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Nude is a next-generation photo vault that uses AI to hide your sensitive photos

Nude is a next-generation photo vault that uses AI to hide your sensitive photos


Making the camera roll safe for sharing

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Nudes are an inconvenient truth of the mobile era. The combination of ever-more-powerful cameras and ever-more-convenient sharing mechanisms has made the exchange of explicit pictures a fact of life for nearly everyone seeking romantic connections online. Yet when it comes to managing explicit photographs, technology generally has not been our friend. Mobile camera rolls seem to not take the existence of nudes into account, as anyone who ever stumbled across an odd penis while scrolling through a friend’s device can tell you. And as we saw during the 2014 Celebgate hack, photos stored online using services like iCloud can be vulnerable to breaches.

In the absence of attention from the makers of iOS and Android, entrepreneurs are rushing to fill the void. Private photo vault apps have existed for years. Nude, a new app from two 21-year-old entrepreneurs from UC Berkeley, attempts to create the most sophisticated one yet. Its key innovation is using machine learning libraries stored on the phone to scan your camera roll for nudes automatically and remove them to a private vault. The app is now available on iOS, and I spent the past week testing it.

camera rolls seem not to take the existence of nudes into account

Jessica Chiu and Y.C. Chen, who built the app together with a small team, said they received constant inquiries when promoting the app at the recent TechCrunch Disrupt conference. “Everyone said, ‘Oh I don’t have nudes — but can you tell me more?’” Chiu said. “Everyone’s like, ‘Oh man, I need this.’”

Chiu says she became interested in nudes-related business models after speaking with Hollywood actresses as part of a movie project she’s working on. Each had sensitive images on their phones or laptop, she said, and expressed doubts about how to keep them secure. When Chiu returned to Berkeley, friends would pass her their phones to look at recent photos they had taken, and she would inevitably swipe too far and see nudity.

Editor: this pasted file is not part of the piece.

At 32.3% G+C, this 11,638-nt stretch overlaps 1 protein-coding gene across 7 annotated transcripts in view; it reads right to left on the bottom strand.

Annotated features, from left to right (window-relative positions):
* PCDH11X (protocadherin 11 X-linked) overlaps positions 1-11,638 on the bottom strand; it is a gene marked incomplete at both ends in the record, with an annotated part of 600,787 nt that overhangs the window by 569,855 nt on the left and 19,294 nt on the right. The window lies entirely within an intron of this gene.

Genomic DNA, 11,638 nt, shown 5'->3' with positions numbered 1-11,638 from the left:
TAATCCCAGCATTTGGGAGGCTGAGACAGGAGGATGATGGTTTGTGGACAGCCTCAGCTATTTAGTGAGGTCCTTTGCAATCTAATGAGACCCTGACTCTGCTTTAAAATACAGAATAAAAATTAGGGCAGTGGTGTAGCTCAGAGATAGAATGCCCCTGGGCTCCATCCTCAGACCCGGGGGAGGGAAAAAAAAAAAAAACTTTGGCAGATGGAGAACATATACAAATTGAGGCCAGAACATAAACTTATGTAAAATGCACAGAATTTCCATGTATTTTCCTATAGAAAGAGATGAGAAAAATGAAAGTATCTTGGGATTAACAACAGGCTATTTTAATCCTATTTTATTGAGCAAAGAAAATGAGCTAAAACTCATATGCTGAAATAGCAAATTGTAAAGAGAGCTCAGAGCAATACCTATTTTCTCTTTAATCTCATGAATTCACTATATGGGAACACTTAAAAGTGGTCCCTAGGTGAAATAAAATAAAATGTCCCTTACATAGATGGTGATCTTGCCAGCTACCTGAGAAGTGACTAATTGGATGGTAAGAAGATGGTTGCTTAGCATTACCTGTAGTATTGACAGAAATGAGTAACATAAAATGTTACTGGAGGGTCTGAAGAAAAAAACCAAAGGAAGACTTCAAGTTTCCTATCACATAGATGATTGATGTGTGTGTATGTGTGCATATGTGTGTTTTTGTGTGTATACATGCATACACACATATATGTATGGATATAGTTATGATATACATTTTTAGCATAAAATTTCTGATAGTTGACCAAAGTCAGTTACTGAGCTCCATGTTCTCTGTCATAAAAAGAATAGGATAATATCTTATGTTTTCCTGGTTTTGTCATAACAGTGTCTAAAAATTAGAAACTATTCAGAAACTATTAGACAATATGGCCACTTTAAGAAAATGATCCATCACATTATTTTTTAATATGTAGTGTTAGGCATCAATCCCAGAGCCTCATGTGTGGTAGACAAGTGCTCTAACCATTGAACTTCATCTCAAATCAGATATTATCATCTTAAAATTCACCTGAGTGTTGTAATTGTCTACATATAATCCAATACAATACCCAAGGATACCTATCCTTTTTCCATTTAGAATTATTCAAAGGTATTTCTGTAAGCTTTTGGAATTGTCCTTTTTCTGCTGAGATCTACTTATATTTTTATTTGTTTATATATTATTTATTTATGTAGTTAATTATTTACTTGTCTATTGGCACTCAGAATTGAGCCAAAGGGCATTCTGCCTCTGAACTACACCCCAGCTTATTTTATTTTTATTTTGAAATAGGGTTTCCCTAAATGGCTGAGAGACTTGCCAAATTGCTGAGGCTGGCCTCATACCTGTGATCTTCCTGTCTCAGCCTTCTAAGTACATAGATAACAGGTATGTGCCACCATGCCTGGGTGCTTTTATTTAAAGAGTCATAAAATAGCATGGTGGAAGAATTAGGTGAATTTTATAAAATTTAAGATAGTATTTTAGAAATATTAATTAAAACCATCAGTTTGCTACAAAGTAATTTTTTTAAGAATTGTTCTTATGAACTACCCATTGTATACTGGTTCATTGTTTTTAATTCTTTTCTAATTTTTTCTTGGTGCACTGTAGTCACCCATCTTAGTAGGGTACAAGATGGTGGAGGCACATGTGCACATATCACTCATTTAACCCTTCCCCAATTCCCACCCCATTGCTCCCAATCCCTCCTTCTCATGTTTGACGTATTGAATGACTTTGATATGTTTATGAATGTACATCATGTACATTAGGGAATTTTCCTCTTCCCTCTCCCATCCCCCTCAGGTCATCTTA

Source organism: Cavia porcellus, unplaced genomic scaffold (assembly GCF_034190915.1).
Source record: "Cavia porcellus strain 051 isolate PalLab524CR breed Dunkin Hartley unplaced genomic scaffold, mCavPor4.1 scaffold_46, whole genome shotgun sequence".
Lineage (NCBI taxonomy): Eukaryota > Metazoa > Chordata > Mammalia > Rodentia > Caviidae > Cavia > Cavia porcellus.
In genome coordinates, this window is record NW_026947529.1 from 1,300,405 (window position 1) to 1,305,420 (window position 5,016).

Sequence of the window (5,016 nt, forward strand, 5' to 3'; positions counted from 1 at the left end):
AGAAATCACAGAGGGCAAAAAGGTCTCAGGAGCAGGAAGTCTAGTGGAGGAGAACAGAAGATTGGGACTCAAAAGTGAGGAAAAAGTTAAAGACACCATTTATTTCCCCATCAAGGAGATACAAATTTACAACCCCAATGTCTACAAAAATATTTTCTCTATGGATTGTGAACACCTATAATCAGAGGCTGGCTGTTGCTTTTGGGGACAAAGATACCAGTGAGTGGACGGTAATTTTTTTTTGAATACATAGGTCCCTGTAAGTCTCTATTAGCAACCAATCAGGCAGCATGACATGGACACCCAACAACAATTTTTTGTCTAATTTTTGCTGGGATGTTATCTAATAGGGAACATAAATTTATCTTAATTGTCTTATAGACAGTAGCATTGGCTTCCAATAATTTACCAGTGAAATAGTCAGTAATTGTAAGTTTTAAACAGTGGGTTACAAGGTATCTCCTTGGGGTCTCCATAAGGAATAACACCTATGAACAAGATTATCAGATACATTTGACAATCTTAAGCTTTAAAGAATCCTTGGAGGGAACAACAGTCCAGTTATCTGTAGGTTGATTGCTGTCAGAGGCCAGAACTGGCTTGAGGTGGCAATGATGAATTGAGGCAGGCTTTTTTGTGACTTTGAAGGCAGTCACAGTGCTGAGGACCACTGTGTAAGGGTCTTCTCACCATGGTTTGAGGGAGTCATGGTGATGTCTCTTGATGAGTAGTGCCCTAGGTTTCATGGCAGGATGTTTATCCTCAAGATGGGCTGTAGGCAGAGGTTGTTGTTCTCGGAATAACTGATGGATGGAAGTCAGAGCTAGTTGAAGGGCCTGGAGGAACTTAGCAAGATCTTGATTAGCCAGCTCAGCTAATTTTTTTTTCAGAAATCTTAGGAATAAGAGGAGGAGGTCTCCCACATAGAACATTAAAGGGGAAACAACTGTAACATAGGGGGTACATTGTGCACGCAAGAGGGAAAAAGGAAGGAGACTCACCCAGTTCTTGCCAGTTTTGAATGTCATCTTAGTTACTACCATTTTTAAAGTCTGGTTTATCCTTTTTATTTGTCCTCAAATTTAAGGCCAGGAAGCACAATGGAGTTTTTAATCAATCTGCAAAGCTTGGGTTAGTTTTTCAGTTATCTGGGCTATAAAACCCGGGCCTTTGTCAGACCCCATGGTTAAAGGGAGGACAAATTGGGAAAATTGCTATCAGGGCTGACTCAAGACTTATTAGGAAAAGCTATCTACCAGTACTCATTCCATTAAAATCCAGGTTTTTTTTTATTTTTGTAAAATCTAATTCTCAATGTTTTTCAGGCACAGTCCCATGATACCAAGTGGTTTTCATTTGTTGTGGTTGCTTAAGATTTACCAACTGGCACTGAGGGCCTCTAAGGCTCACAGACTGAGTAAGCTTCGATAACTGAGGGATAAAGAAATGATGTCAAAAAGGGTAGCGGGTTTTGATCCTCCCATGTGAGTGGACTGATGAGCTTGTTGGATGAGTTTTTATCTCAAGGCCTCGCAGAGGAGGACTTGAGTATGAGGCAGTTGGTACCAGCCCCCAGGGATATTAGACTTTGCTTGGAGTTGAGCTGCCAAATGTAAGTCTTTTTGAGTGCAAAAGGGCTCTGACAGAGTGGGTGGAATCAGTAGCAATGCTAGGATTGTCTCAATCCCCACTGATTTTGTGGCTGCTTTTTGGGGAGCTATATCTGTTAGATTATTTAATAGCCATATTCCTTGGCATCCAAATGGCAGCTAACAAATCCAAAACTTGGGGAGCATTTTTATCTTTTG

She teamed up with Chen, who she had met at an entrepreneurship program, and an Armenian developer named Edgar Khanzadian. Together they built Nude, which uses machine learning to scan your camera roll for nudes automatically. (This only works for photos in the first release, so you’ll need to manually import any sensitive amateur films that may be on your camera roll.)

When Nude finds what it believes to be nude photos, it moves them to a private, PIN-protected vault inside the app. (Chiu said Nude would monitor your camera roll in the background; in my experience, it’s more reliable to simply open Nude, which triggers a scan.) After sending you a confirmation dialog, the app deletes any sensitive files that it finds — both from the camera roll and from iCloud, if the photos are stored there as well. Nude even uses the device’s front-facing camera to take a picture of anyone who tries to guess your in-app PIN and fails.

Crucially, the images on your device are never sent to Nude itself. This is possible thanks to CoreML, the machine learning framework Apple introduced with iOS 11. (Tensorflow performs a similar function on Android devices; an Android version of Nude is in the works.) These libraries allow developers to do machine learning-intensive tasks such as image recognition on the device itself, without transmitting the image to a server. That limits the opportunity for would-be hackers to get access to any sensitive photos and images. (For devices with iOS 10 and below, Nude uses Facebook’s Caffe2, but also manages to do the analysis locally on the phone.)

“If you have man boobs, those will be imported.”

Chiu and Chen attempted to use existing, open-source data sets to detect nudes. But they found that the results were often inaccurate, especially for people of color. And so they built software to scrape sites like PornHub for representative images, eventually amassing a collection of 30 million images. The algorithm still isn’t perfect, the founders say. (“If you have man boobs, those will be imported,” Chen says.) But the service will improve over time, he says.

Of course, you can use Nude to store more than nudes: the founders say it’s a good place to put photos of your passport, drivers license, and other sensitive documents. But it’s aimed at naked photos — the marketing tagline bills it as “the sexiest app ever” — and of all the photo vault apps it may be the most direct in its pitch. The app also has the makings of a sustainable business model: it will charge users a dollar a month for the service.

Of course, the big platforms could go after this market themselves, if they wanted to. But then they might have to acknowledge the rampant trading of nudes — something that, so far, they have been loath to do. And Chiu and Chen couldn’t be more grateful. “Under the surface,” Chen says, “we’re all human beings.” And human beings in 2017 are sending lots of naked photos.